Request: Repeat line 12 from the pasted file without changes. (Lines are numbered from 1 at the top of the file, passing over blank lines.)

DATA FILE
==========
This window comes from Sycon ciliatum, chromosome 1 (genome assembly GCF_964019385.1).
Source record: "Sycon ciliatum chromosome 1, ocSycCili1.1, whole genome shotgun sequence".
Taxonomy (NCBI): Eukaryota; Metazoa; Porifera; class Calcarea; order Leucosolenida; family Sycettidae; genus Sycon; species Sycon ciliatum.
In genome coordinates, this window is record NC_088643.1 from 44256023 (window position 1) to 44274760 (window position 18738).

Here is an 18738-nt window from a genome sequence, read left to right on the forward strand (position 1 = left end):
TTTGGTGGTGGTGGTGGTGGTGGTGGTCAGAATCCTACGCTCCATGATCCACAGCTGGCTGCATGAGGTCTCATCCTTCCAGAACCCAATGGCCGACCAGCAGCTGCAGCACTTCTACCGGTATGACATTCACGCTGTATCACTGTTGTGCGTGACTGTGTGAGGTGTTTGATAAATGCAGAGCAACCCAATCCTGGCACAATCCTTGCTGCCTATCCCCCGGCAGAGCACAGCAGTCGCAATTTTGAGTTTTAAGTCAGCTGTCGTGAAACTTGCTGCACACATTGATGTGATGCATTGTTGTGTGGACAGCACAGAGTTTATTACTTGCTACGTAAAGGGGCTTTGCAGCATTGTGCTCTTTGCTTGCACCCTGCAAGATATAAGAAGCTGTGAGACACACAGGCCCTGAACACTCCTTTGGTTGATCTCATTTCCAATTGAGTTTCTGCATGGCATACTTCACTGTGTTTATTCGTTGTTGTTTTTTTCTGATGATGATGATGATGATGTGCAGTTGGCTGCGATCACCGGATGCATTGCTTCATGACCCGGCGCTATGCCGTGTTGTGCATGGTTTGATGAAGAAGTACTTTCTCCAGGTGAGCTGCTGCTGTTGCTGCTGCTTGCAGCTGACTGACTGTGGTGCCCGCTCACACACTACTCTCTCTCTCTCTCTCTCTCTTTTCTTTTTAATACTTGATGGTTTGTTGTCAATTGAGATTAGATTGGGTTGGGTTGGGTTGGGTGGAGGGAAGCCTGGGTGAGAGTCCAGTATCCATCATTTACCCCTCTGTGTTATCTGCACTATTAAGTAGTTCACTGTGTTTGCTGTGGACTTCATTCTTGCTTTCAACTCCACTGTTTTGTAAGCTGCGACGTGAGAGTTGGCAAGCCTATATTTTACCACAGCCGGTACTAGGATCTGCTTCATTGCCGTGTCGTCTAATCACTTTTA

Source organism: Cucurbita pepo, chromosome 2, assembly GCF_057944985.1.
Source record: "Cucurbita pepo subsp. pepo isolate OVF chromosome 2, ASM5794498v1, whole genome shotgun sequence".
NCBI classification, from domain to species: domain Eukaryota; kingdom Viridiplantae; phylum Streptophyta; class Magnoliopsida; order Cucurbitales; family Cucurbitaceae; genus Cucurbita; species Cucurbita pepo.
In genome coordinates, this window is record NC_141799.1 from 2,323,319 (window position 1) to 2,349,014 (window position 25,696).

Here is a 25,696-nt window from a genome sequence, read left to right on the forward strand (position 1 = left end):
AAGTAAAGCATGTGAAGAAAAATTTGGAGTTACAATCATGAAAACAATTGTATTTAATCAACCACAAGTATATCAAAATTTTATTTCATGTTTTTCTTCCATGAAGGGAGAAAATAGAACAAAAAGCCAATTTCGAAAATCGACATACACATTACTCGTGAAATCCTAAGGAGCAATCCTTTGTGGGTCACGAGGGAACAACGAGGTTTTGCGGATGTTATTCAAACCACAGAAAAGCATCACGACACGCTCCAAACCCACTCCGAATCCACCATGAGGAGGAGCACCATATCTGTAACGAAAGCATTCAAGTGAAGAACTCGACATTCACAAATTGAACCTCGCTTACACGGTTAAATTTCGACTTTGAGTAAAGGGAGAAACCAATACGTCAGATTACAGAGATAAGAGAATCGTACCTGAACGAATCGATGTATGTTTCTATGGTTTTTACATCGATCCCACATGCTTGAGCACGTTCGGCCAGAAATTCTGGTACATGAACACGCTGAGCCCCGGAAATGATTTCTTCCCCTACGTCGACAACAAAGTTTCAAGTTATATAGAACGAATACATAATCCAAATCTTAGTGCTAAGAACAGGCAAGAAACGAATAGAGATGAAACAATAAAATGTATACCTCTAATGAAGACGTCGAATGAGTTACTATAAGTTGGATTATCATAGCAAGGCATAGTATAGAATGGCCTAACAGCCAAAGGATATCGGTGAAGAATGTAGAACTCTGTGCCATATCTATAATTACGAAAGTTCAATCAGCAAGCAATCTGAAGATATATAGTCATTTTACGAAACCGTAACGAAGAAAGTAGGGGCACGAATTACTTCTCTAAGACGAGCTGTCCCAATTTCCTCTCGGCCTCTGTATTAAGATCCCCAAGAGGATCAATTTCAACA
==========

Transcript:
AAGTAAAGCATGTGAAGAAAAATTTGGAGTTACAATCATGAAAACAATTGTATTTAATCAACCACAAGTATATCAAAATTTTATTTCATGTTTTTCTTCCATGAAGGGAGAAAATAGAACAAAAAGCCAATTTCGAAAATCGACATACACATTACTCGTGAAATCCTAAGGAGCAATCCTTTGTGGGTCACGAGGGAACAACGAGGTTTTGCGGATGTTATTCAAACCACAGAAAAGCATCACGACACGCTCCAAACCCACTCCGAATCCACCATGAGGAGGAGCACCATATCTGTAACGAAAGCATTCAAGTGAAGAACTCGACATTCACAAATTGAACCTCGCTTACACGGTTAAATTTCGACTTTGAGTAAAGGGAGAAACCAATACGTCAGATTACAGAGATAAGAGAATCGTACCTGAACGAATCGATGTATGTTTCTATGGTTTTTACATCGATCCCACATGCTTGAGCACGTTCGGCCAGAAATTCTGGTACATGAACACGCTGAGCCCCGGAAATGATTTCTTCCCCTACGTCGACAACAAAGTTTCAAGTTATATAGAACGAATACATAATCCAAATCTTAGTGCTAAGAACAGGCAAGAAACGAATAGAGATGAAACAATAAAATGTATACCTCTAATGAAGACGTCGAATGAGTTACTATAAGTTGGATTATCATAGCAAGGCATAGTATAGAATGGCCTAACAGCCAAAGGATATCGGTGAAGAATGTAGAACTCTGTGCCATATCTATAATTACGAAAGTTCAATCAGCAAGCAATCTGAAGATATATAGTCATTTTACGAAACCGTAACGAAGAAAGTAGGGGCACGAATTACTTCTCTAAGACGAGCTGTCCCAATTTCCTCTCGGCCTCTGTATTAAGATCCCCAAGAGGATCAATTTCAACA